Why Science Wants You to Take Shrooms— And Wants Canada to Legalize Them

Scientists: Shrooms Help People; What About LSD? Clapway

As anecdotal evidence continues to mount for the beneficial effects of microdosing mushrooms, Canada medical experts push for special dispensation.

All over the globe, healthcare providers and researchers have been pushing for better access to psychedelics. No, not because they want to get lit at a festival this weekend— but because they believe it could be the next breakthrough treatment for the millions of mental health sufferers worldwide. Canadian healthcare providers are stepping. Up in a big way, lobbying Health Canada to review the outdated restrictions that have been placed on psychedelic drugs. While the country became one of the first to legalize recreational marijuana use nationwide in 2018, many believe that legalization of psychedelics could be the next step in creating a more friendly, and better balanced, world.

Last August, Canada’s Health Prime Minister allowed permission for four terminally ill cancer patients to be treated using psychedelic therapy, with some incredibly positive results. Leading to a further outcry for more relaxed policy concerning the practice and use of substance. Microdosing, Canada still has yet to legalize— however it is commonly practiced, with more users trying out this DIY mind hack each day. Authorities seemed nonplussed at the moment, with few negative enforcements made on the substance that has long been favored by religious ceremonies and those looking for better mental fitness. To the point where researchers are now starting to grind down on governments, as the results seem too good to ignore.

A Growing Body of Evidence

While psychedelic research seemed to be gaining momentum in the early 20th century, the brakes were firmly applied in the 1970s. While many tend to attribute this cessation of study to the cold and often outdated regulations applied by the government at that time, there is also some significant evidence of antiquated psychedelic research being performed in an unethical way— resulting in extremely negative and long-lasting harm to some patients that were given these substances without informed consent. Early researchers also applied the use of psychoactive substances on participants that had underlying psychosis, or other types of mental illness in which psychedelic use is considered contraindicated.

However, nearly the 2020s, psychedelic research began to once again pick up public favor. As new, more stringent, ethical guidelines were applied and researchers seemed to have a more focused approach to possible therapeutic applications, coupled with better pre-screening protocols. These more rigorous methods of inquiry have led to some very positive results. With researching finding that psychedelics like psilocybin containing mushrooms, lysergic acid diethylamide (LSD), and DMT, could have far reaching potential in treating historical stubborn mental issues like addiction, depression, trauma, and anxiety.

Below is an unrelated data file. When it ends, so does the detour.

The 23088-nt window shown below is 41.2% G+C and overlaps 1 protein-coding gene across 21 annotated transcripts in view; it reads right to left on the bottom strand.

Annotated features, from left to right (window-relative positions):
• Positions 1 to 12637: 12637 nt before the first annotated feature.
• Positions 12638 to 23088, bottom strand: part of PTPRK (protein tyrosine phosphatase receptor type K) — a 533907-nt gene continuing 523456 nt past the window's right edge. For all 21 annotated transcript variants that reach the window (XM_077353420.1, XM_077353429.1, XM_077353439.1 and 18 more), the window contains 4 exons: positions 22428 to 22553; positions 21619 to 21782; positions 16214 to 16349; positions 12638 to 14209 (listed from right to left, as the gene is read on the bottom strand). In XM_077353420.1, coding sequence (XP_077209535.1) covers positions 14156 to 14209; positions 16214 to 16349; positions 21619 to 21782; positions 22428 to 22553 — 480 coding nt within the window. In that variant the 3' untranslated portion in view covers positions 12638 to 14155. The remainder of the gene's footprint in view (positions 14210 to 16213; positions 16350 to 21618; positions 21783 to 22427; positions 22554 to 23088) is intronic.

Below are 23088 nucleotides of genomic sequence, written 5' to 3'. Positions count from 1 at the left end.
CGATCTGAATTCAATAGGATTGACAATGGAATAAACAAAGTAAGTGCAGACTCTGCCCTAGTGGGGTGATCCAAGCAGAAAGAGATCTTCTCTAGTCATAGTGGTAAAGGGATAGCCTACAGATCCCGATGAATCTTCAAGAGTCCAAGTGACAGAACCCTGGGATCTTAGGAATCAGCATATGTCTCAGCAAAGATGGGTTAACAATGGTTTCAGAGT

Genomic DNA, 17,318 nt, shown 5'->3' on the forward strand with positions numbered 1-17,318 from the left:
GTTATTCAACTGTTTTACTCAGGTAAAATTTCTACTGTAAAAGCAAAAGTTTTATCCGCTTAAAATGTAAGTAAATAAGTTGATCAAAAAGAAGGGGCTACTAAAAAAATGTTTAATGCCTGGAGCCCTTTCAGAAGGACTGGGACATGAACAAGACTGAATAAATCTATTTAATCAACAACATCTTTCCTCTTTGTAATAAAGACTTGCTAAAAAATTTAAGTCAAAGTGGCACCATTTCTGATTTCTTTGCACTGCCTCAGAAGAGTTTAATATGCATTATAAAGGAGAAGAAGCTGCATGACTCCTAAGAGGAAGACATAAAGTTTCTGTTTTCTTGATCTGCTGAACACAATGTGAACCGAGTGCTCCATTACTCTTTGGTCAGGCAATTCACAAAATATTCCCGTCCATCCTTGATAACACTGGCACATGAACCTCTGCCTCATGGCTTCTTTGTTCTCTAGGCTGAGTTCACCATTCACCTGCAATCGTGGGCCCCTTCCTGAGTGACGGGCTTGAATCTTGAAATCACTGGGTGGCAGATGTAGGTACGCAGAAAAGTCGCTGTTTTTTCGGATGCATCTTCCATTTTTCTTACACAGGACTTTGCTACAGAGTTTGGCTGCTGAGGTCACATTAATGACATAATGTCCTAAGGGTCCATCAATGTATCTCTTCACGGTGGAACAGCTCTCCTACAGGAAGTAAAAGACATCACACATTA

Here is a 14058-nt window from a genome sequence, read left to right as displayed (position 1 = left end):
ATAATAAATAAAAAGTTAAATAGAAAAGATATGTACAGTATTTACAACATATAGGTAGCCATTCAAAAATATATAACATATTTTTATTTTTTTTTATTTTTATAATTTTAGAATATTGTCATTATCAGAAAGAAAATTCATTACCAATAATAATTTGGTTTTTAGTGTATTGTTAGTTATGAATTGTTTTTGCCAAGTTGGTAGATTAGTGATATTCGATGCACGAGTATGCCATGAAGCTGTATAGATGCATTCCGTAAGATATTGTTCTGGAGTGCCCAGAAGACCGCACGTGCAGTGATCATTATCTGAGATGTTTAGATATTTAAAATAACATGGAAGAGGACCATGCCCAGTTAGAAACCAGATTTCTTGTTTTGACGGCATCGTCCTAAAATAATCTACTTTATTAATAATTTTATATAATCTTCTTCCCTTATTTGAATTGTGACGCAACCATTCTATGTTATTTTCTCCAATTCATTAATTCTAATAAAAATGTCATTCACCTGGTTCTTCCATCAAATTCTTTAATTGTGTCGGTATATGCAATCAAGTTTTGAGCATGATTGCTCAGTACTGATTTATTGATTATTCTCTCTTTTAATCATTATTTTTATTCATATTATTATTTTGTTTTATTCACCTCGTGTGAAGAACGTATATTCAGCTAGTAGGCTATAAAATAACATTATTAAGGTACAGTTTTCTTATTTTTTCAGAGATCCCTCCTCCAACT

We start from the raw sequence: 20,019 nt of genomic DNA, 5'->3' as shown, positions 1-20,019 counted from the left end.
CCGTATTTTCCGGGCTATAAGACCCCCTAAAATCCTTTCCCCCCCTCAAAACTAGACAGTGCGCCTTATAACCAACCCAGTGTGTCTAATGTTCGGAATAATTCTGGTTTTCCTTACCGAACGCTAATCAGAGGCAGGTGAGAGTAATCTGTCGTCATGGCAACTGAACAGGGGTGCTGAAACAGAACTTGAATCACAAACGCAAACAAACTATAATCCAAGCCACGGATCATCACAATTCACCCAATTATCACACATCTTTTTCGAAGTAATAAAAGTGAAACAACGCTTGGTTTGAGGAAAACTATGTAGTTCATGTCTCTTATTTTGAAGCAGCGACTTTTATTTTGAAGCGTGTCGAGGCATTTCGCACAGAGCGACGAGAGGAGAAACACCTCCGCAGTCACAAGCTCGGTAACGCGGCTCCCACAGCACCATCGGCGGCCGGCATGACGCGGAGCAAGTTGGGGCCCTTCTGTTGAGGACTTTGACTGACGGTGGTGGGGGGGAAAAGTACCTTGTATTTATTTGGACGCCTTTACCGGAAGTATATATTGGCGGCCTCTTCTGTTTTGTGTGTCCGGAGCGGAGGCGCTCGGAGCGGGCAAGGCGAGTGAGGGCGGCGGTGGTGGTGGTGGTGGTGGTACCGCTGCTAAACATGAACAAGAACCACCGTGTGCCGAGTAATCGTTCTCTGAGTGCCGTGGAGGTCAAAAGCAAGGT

In 2018, the US, Canada, and the UK all began to re-initiate psychedelic research, particularly focused on easing the anguish of terminal illnesses like cancer and treating otherwise resistant addictions to alcohol.

Use Cases for Psilocybin, Microdose, Canada End of Life Care

Propelled by a public subculture that had been self-reporting the massive mental benefits of microdosing mushrooms, Canada has once again been asked to reevaluate their ban on medicinal and recreational use of psychedelics. Particularly as the novel coronavirus has wreaked havoc on the mental health of its citizens, with little infrastructure of the support necessary to meet such a widespread demand.

Both the UK and the US have released studies outlining the therapeutic benefits of psychopharmacology, despite psilocybin still being illegal in both countries. However, many lawmakers and citizens alike expect these restrictions to ease, both in Canada and abroad— particularly as many psychedelics have an extremely high therapeutic index— meaning that the likelihood of both abuse potential and adverse reactions (like overdose) are extremely rare, or incredibly low.

Global Pressure Rises as More Microdose— Canada and Beyond

Even less likely when patients microdose. Canada forums dedicated to microdosing psilocybin are filled with the positive experiences and alleged benefits of using psilocybin in this way. Microdosing is the act of taking small, sub-hallucinogenic, doses of the substance, on a routine schedule. So small in fact, that these Microdoses not only allow users to function normally, but most say that the while the outcome is incredibly beneficial, the treatment is virtually imperceptible.

This is largely because, even in small amounts, psychedelics have been found to promote neuroplasticity and the growth of brain tissue. Types of psychedelic substances are found to bind with the serotonergic system, something that many common antidepressants strive to achieve, but fall short.  They also are believed to contribute to “ego dissolution” a phenomenon that is best described as “allowing people to get out of their own way”, by interacting with the dopaminergic system to calm radical and self-sabotaging thoughts and feelings.

Microdosing has become the next popular wave in the brain-hacking movement. With an overwhelming number of users reporting high levels of motivation, physical energy, improved cognition, and a more stable emotional balance. All without having to carve out time for a full-on psychedelic “trip”. The idea that small amounts of the popular recreational psychedelic could reasonably provide very large benefits is a new gateway into equitable access to mental health support systems. With the benefits far outweighing the risk, it’s time we asked ourselves why these substances were ever outlawed in the first place.